An analysis of the fossilized skin of Borealopelta markmitchelli, the most well-preserved of the armored dinosaurs ever unearthed, has revealed that the ancient creature had a reddish-brown coloration and camouflage in the form of countershading, and that despite being the size of a tank, it was still hunted by carnivorous dinosaurs. The results appear today in the journal Current Biology.
Borealopelta markmitchelli is a species of nodosaur, a type of ankylosaur. It roamed the Earth during the Cretaceous period, about 110 million years ago.
Its spectacularly detailed ‘mummy’ was found by accident in March 2011 by excavator operator Shawn Funk at the Suncor Millennium Mine in Alberta, Canada.
The Royal Tyrrell Museum of Palaeontology in Drumheller, Alberta, was notified and sent a group of paleontologists to take a look. The researchers soon realized that the rocks contained an armored dinosaur.
“Finding the remains of an armored dinosaur that was washed far out to sea was huge surprise. The fact that it was so well preserved was an even bigger surprise,” said Dr. Donald Henderson, Curator of Dinosaurs at the Royal Tyrrell Museum.
“This nodosaur is truly remarkable in that it is completely covered in preserved scaly skin, yet is also preserved in 3D, retaining the original shape of the animal,” said Dr. Caleb Brown, a paleontologist at the Royal Tyrell Museum.
The specimen is about 5.5 m (18 feet) long and weighs 1,134 kg (2,500 lb), not far off its 1,360-kg (3,000 lb) fighting weight estimated by the researchers.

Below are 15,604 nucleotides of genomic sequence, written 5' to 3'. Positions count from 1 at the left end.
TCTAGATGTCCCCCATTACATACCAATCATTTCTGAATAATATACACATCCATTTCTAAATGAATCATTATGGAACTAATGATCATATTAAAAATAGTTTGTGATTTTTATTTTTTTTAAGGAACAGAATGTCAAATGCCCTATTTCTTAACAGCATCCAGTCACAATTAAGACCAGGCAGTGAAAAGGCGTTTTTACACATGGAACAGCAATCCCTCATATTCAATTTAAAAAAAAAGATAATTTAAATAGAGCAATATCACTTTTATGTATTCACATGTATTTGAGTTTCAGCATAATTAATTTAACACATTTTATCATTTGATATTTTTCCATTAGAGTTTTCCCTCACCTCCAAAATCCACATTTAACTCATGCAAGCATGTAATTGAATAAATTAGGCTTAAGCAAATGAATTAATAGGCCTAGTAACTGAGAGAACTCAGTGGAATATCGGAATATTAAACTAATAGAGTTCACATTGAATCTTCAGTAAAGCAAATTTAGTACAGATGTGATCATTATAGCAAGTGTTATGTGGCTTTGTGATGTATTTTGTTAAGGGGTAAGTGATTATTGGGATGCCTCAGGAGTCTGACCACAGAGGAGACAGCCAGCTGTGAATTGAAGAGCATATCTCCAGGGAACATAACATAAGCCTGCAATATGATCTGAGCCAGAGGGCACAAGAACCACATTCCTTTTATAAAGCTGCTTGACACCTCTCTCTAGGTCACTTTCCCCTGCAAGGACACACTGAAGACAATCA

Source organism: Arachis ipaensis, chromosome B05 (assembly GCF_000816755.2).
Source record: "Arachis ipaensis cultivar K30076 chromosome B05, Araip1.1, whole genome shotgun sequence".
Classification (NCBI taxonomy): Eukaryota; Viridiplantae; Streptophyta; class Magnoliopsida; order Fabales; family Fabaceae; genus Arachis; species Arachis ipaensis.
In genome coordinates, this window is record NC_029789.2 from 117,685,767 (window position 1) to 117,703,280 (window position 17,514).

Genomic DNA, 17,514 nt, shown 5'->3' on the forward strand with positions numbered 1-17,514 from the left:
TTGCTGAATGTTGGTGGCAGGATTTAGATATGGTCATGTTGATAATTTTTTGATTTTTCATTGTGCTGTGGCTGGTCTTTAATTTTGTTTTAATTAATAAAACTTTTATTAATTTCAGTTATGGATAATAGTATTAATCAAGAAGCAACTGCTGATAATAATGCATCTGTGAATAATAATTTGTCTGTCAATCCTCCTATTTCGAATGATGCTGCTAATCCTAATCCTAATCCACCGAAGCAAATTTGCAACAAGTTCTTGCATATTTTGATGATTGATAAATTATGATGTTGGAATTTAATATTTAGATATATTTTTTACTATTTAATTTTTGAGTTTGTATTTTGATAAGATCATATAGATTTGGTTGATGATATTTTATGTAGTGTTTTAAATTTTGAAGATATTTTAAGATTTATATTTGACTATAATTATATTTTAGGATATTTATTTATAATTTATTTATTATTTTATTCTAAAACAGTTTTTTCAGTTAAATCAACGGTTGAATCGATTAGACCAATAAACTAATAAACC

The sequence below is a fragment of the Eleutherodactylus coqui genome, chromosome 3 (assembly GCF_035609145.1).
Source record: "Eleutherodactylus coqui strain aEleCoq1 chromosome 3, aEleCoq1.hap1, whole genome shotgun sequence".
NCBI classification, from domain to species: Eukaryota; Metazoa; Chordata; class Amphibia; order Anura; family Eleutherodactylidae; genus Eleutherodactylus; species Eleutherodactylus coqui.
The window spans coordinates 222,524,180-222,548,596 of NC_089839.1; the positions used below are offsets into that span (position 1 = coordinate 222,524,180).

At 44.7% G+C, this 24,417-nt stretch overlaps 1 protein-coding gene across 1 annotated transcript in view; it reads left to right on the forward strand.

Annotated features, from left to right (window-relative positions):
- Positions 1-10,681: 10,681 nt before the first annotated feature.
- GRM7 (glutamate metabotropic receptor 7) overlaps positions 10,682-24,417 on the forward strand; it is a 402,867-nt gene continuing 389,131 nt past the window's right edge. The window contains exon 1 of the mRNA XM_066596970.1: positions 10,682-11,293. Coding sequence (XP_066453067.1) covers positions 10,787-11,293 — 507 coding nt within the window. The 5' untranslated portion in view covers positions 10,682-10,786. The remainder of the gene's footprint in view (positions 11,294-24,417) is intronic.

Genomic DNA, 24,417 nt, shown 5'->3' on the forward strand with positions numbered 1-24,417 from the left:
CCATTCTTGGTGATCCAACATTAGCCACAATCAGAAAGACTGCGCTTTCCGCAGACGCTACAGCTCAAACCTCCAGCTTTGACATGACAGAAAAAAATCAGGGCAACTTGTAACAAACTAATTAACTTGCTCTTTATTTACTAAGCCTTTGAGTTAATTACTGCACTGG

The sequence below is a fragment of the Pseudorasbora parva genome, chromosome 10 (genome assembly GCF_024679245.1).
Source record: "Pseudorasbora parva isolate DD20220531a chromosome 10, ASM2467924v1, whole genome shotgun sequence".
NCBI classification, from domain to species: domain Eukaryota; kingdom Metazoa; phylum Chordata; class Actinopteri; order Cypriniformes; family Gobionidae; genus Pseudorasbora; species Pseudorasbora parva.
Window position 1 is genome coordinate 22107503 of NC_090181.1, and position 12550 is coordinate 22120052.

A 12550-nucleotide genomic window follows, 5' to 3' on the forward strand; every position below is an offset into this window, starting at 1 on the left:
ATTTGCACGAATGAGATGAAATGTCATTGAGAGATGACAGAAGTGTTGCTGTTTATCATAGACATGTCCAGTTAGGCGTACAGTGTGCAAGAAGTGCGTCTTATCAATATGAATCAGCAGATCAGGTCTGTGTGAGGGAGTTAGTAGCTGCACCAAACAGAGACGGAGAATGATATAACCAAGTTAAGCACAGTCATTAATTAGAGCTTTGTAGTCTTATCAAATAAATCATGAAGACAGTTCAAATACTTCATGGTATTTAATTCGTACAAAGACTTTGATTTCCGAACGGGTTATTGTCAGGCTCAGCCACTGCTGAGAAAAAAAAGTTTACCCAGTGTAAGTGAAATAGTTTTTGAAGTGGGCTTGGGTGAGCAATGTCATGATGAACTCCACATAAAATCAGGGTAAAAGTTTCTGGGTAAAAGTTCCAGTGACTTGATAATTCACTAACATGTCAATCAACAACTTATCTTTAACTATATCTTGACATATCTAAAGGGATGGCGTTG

They think Borealopelta markmitchelli may have been swept away by a flooded river and carried out to sea, where it eventually sank. Over millions of years on the ocean floor, minerals took the place of its armor and skin.
“The result is that the animal looks almost the same today as it did back in the Early Cretaceous,” the scientists said.
“The specimen now represents the best-preserved armored dinosaur ever found, and one of the best dinosaur specimens in the world.”
The fossil was analyzed by a team of experts from MIT, Newcastle University, the University of Bristol, and the Royal Tyrrell Museum.
To infer the dinosaur’s pigmentation pattern, the paleontologists analyzed organic compounds in its horns and skin impressions.
They found that the skin of Borealopelta markmitchelli exhibited countershading, a common form of camouflage in which an animal’s underside is lighter than its back.
This suggests that the nodosaur faced predation stress from meat-eating dinosaurs.
“We found a lot of sulfur-bearing organic compounds, which we later could confirm was evidence for reddish brown coloration,” said team member Dr. Jakob Vinther, from the University of Bristol.
“Although countershading is common, the findings come as surprise because Borealopelta markmitchelli’s size far exceeds that of counter shaded animals alive today.”
“It suggests the dinosaur was under enough pressure from predators to select for concealment.”
“The Cretaceous period was a really scary time to be around in,” he added.
“Large theropod dinosaurs with excellent color vision would have made life stressful for many dinosaurs, both big and small.”
The team is now examining Borealopelta markmitchelli’s preserved gut contents to find out the nature of its last meal, and working to characterize the body armor in even greater detail.
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